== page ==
The other Windows tablet we could really agree was worth getting is the Microsoft Surface Pro 2, but that's almost more of a laptop that's missing a keyboard than it is a tablet – and it's priced accordingly. (Add the keyboard and it really is a laptop replacement.) Don't get me wrong: the Surface Pro 2 has a lot going for it, but when I think of tablets I'm rarely even considering a 0 device. There are people that really love the Surface Pro, and the Surface Pro 2 ups the ante with improved battery life courtesy of the Haswell CPU. It's a tablet that can actually be used for productivity, thanks to the ability to run all the standard Windows applications. If you want a good Windows 8.1 tablet, this is currently the best option, but while it has some clear advantages over an iPad Air, pricing isn't really one of them.


    





Categories: New Hardware Tags: , , ,

Ask AnandTech: Tablets at Work, How Important is Backwards Compatibility?

June 18th, 2013 No comments

Last week you guys did an awesome job with the discussion around the role of tablets in the workplace. There are a good number of you who have already embraced tablets for work, or who at least see the potential for the form factor at work if other hardware requirements are met. Now comes the next level, and honestly a question that I'm asked quite often when meeting with manufacturers. As far as work tablets are concerned, how important is backwards compatibility with existing x86/Windows applications?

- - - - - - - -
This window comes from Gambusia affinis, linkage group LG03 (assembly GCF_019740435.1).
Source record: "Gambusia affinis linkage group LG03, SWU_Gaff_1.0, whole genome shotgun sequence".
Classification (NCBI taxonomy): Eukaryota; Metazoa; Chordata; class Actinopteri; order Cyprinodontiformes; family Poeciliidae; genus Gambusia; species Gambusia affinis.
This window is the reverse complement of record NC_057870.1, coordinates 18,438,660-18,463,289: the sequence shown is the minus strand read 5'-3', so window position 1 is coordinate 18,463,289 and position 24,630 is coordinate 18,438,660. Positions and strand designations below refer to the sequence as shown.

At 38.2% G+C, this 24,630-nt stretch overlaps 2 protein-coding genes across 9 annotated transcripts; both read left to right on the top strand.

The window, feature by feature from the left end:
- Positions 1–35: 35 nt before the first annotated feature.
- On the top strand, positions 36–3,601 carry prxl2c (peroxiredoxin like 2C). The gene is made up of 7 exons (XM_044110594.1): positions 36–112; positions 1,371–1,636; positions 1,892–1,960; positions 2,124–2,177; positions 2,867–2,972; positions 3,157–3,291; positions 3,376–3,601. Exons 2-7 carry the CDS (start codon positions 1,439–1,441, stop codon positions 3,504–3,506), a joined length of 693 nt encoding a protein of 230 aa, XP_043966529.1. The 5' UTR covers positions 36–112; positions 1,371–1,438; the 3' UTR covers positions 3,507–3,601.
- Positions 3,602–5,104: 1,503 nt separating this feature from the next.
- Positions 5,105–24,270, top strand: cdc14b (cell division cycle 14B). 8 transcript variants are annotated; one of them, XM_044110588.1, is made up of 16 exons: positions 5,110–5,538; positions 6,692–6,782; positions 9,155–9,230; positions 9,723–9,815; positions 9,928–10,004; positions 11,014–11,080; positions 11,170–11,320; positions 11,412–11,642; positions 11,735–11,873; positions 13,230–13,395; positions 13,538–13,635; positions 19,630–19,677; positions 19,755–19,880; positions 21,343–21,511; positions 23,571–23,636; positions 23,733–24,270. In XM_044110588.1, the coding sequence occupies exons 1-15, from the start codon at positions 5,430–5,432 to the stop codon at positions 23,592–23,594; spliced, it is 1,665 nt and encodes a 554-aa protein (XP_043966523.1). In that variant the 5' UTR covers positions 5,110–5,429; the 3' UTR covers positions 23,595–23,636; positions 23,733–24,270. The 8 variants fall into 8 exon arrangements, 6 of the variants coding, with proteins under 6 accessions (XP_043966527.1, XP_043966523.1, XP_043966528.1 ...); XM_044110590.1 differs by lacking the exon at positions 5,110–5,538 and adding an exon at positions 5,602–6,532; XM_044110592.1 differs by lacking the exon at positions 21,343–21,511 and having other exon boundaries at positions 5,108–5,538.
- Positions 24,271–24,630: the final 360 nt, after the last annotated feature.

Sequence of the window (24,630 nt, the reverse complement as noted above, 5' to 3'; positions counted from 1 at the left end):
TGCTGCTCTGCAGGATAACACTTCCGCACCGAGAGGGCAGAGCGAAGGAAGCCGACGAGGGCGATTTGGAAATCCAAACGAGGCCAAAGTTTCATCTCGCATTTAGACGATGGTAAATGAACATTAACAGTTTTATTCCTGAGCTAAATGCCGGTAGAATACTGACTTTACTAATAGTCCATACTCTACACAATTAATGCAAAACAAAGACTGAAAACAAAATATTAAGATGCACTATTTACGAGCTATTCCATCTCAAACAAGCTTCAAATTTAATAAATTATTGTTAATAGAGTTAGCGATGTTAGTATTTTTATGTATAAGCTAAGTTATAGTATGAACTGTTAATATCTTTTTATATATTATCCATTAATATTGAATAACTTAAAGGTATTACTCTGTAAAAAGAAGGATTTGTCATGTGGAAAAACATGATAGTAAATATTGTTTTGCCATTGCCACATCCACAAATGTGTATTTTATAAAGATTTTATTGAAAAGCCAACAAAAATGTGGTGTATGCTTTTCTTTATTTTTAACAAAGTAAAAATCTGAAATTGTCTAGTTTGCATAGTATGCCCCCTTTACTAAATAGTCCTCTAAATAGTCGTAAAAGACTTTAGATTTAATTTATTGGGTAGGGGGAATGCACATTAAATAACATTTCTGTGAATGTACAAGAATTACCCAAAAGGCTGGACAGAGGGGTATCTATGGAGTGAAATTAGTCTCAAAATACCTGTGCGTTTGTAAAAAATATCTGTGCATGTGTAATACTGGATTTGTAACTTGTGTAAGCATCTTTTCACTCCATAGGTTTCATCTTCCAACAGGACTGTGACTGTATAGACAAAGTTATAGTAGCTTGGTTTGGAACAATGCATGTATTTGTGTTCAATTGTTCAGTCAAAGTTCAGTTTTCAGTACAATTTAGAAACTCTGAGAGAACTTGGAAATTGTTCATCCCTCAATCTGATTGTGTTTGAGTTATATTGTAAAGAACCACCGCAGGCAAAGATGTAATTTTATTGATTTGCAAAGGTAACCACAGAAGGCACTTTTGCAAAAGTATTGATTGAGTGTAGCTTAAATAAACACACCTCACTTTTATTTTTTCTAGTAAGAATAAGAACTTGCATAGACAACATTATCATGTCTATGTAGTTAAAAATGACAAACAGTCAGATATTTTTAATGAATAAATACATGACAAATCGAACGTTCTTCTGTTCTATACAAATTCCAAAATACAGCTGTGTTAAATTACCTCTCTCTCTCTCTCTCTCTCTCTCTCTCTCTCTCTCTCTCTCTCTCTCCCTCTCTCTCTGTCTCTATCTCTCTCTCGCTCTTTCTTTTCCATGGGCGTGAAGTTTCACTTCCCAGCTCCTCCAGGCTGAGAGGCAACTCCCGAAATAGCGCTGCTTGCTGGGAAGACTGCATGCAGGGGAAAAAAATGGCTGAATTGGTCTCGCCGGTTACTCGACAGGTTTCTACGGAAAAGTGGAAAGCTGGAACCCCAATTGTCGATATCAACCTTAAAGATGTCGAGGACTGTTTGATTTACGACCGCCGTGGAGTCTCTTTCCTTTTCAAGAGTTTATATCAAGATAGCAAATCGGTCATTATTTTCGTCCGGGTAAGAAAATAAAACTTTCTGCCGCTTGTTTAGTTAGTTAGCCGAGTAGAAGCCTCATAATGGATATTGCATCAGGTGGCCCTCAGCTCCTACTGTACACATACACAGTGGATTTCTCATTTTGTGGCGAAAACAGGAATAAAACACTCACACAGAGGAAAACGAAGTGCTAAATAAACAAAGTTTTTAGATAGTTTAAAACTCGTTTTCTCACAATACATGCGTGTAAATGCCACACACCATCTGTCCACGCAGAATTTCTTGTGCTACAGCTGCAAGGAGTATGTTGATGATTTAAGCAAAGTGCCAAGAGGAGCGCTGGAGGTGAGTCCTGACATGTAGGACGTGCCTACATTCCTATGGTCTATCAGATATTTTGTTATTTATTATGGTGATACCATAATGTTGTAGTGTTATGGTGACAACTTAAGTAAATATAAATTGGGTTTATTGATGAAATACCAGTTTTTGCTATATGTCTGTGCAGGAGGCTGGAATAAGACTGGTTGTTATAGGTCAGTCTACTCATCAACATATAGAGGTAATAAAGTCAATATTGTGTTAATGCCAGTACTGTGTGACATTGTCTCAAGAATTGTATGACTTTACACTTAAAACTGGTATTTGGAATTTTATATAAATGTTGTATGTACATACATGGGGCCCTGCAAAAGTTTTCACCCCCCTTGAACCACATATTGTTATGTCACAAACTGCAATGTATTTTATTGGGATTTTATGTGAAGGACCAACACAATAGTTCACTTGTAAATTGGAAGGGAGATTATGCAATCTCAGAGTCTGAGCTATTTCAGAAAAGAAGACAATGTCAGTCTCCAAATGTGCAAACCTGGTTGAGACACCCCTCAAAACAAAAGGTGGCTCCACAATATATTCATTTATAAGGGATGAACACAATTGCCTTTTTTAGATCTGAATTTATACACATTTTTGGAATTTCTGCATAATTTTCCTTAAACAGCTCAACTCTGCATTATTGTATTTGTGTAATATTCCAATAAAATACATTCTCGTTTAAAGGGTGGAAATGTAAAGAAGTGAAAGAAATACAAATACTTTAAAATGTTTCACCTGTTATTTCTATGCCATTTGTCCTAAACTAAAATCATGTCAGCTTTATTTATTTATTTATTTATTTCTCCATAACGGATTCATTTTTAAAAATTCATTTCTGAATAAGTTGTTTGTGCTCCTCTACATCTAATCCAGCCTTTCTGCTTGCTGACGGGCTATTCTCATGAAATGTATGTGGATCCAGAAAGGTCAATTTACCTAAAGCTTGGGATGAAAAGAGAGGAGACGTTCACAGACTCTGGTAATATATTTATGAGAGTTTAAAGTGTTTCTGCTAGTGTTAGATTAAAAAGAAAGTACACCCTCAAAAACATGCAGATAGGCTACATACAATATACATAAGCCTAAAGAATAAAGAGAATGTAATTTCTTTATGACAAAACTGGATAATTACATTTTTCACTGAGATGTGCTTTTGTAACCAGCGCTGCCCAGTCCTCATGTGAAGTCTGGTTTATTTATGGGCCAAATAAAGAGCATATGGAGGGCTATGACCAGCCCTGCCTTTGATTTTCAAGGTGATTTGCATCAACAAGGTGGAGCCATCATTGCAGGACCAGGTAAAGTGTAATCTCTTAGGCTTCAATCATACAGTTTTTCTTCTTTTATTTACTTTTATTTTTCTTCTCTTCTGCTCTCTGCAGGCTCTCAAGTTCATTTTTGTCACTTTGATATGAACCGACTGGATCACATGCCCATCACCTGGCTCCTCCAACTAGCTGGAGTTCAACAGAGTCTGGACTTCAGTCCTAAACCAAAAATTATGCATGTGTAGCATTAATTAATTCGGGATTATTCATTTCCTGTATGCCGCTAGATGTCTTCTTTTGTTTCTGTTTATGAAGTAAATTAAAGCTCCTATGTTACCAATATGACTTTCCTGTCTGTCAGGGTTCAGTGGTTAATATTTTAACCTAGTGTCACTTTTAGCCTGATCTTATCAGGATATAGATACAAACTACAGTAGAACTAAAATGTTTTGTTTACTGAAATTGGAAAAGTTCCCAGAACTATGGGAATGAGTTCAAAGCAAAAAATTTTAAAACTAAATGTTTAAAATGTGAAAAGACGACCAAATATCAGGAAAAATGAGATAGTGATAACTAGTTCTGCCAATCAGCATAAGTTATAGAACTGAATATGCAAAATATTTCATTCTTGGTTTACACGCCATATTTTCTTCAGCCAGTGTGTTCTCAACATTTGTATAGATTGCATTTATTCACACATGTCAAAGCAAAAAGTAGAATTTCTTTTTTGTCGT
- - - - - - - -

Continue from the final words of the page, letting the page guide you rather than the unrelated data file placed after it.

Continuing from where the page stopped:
The question obviously lends itself to a Windows 8 vs. Windows RT debate, but it's actually even bigger than that. We're really talking about Windows 8 vs. Windows RT or Android or iOS in the workplace.

While the previous question could definitely influence future design decisions, your answers here help answer more fundamental questions of what OSes to support for OEMs looking to play in the enterprise/business tablet space.

Respond in the comments below!

Ask AnandTech: Tablets at Work, What are Your Experiences?

June 12th, 2013 No comments

The tablet market has grown tremendously over the past few years. What started as a content consumption device for consumers has transformed into a device that has started to pull sales away from traditional notebooks. The obvious next step for tablets is towards the enterprise and business users.

As my usage models tend to be a bit unusual, when tasked with finding out how people use tablets for work my initial thought was to go to you all directly. So, how do you or could you use use tablets for work? What possibilities do you see for tablet use in work going forward? Respond with your thoughts in the comments, a lot of eyes will be watching this discussion and you could definitely help shape design decisions going forward.

Archos unveils three more Android tablets under the Platinum moniker

February 17th, 2013 No comments